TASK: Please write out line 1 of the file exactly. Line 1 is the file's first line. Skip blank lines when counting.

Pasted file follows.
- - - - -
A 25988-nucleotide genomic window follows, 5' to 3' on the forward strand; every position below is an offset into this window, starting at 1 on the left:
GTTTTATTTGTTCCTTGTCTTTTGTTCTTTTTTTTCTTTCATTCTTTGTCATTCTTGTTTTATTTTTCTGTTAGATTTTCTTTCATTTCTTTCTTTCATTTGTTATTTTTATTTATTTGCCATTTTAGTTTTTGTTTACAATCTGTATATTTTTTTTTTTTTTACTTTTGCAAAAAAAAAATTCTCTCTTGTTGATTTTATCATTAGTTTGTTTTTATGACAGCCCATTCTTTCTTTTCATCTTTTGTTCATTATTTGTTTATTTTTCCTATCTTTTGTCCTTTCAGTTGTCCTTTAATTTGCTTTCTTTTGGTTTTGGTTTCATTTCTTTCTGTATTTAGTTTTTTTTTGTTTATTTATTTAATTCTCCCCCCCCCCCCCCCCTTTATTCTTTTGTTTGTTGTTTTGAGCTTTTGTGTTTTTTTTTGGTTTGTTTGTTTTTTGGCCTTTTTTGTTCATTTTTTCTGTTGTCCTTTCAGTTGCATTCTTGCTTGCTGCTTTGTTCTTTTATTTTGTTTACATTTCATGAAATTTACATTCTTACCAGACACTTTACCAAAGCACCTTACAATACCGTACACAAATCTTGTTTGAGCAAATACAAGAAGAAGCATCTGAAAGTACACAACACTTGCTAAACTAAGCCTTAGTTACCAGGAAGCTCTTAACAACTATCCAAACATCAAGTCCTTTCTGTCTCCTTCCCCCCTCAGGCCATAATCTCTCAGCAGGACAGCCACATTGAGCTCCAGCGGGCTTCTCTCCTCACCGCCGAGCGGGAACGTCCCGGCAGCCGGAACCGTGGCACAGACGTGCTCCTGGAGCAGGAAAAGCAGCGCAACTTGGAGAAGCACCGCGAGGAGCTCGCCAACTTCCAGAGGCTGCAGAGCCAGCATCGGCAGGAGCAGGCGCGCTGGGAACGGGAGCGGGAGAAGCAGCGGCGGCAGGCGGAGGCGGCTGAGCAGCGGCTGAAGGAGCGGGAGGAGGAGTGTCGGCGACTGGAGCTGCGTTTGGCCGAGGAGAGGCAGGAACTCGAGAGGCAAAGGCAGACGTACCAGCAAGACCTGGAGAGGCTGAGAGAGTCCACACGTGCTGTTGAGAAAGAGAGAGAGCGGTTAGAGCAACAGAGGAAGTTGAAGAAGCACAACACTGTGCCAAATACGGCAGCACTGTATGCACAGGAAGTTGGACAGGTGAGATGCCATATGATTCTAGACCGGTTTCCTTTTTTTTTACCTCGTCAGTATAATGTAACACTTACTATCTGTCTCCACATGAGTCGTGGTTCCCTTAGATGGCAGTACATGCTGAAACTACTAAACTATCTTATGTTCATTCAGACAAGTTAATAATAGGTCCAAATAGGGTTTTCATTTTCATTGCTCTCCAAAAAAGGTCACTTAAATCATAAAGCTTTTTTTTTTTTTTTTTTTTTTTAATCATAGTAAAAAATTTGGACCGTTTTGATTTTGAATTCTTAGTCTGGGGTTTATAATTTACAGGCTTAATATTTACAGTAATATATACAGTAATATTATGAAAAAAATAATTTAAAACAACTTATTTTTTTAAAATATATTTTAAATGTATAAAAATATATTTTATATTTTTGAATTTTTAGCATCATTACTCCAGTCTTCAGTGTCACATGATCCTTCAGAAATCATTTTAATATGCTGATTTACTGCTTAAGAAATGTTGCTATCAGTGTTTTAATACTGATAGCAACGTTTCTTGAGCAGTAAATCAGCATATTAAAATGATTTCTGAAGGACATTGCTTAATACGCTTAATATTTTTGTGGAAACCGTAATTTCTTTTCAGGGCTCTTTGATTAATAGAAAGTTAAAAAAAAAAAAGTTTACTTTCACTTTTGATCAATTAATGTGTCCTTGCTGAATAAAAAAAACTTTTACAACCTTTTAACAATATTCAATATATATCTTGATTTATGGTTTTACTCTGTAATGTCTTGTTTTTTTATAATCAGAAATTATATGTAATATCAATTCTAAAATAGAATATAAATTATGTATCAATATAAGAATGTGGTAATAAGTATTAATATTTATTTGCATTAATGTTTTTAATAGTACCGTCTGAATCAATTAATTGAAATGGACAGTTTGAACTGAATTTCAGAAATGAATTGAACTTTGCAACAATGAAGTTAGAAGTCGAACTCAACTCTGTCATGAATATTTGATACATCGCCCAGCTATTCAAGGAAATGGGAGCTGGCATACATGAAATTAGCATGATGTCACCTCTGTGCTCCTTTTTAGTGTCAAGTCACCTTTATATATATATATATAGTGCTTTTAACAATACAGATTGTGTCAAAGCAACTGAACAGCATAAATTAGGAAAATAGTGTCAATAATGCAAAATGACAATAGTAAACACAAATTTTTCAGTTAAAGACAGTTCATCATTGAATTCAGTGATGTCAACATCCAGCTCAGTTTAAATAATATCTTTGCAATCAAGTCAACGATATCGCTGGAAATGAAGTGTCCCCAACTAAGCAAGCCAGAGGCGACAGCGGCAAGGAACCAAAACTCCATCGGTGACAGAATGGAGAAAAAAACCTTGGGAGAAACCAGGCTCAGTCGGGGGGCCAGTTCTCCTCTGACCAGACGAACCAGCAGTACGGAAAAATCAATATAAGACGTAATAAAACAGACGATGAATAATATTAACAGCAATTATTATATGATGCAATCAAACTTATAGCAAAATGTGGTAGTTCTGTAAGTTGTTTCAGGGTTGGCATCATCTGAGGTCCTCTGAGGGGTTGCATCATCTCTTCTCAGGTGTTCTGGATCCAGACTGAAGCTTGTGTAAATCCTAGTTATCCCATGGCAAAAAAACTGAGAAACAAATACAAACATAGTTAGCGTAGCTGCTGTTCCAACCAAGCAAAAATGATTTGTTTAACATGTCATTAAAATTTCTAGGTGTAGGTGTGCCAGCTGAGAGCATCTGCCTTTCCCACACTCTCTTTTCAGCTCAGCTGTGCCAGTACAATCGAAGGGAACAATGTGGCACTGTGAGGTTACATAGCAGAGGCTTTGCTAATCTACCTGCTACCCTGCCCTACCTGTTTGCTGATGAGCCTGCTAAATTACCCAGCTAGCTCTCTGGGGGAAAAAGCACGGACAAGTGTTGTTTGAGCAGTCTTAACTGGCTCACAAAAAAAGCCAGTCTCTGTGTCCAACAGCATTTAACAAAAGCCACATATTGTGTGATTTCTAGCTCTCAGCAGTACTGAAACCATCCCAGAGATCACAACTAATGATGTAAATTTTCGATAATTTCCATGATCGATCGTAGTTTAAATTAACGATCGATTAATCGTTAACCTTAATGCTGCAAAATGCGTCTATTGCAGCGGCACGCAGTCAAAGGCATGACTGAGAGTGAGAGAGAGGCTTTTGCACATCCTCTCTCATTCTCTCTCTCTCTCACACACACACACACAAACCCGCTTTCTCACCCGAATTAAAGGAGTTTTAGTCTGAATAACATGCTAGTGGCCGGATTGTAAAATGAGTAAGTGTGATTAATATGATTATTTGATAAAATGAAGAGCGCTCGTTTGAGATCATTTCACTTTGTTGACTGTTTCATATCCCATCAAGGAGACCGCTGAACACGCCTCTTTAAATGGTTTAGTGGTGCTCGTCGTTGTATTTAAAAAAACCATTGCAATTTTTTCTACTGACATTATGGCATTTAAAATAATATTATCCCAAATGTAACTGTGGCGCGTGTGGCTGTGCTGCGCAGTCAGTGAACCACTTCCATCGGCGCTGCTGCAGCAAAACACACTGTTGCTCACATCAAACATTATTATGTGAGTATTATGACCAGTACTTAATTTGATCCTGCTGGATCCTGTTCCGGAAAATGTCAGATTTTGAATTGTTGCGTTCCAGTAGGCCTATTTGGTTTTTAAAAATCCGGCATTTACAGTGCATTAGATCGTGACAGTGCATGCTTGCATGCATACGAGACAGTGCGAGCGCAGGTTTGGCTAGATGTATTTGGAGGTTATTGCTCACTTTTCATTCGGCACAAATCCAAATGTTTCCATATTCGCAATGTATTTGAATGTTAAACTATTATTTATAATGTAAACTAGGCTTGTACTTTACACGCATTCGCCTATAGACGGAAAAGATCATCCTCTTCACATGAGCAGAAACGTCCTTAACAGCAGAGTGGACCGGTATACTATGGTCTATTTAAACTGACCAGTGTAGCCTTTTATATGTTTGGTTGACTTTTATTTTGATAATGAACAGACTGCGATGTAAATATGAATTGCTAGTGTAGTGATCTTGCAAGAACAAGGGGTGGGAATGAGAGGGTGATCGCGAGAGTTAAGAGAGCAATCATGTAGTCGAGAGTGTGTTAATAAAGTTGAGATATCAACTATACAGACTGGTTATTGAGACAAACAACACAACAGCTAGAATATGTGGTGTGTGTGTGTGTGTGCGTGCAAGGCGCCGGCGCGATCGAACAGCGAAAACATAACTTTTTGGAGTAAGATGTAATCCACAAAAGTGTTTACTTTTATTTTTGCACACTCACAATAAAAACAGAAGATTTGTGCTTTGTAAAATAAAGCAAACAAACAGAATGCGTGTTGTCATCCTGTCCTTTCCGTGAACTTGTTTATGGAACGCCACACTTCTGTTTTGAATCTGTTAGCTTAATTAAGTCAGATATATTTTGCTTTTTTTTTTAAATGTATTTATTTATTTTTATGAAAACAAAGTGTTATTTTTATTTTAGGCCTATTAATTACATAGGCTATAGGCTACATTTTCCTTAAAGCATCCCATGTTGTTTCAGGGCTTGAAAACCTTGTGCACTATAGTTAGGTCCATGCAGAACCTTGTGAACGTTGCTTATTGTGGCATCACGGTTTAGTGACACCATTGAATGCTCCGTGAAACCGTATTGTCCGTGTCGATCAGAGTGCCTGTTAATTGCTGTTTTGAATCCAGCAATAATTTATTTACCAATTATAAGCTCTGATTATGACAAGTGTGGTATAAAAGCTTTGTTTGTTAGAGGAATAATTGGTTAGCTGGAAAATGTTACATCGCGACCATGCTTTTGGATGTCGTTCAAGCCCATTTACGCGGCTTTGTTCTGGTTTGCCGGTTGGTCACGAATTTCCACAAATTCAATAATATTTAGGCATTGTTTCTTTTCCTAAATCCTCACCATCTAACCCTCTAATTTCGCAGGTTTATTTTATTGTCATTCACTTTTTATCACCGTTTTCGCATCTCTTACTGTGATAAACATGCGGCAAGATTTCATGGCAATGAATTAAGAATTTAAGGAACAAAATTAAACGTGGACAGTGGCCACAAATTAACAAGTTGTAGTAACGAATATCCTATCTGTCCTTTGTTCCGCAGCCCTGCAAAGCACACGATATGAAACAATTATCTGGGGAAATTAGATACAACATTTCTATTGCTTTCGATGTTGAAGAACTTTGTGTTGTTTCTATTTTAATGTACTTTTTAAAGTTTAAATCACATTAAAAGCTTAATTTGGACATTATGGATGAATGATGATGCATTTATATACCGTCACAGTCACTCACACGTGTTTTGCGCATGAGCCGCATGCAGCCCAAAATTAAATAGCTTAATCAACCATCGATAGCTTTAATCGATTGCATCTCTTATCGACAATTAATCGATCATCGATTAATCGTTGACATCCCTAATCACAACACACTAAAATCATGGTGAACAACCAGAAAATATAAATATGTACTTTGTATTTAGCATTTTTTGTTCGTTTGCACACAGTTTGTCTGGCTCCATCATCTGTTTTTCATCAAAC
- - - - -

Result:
A 25988-nucleotide genomic window follows, 5' to 3' on the forward strand; every position below is an offset into this window, starting at 1 on the left: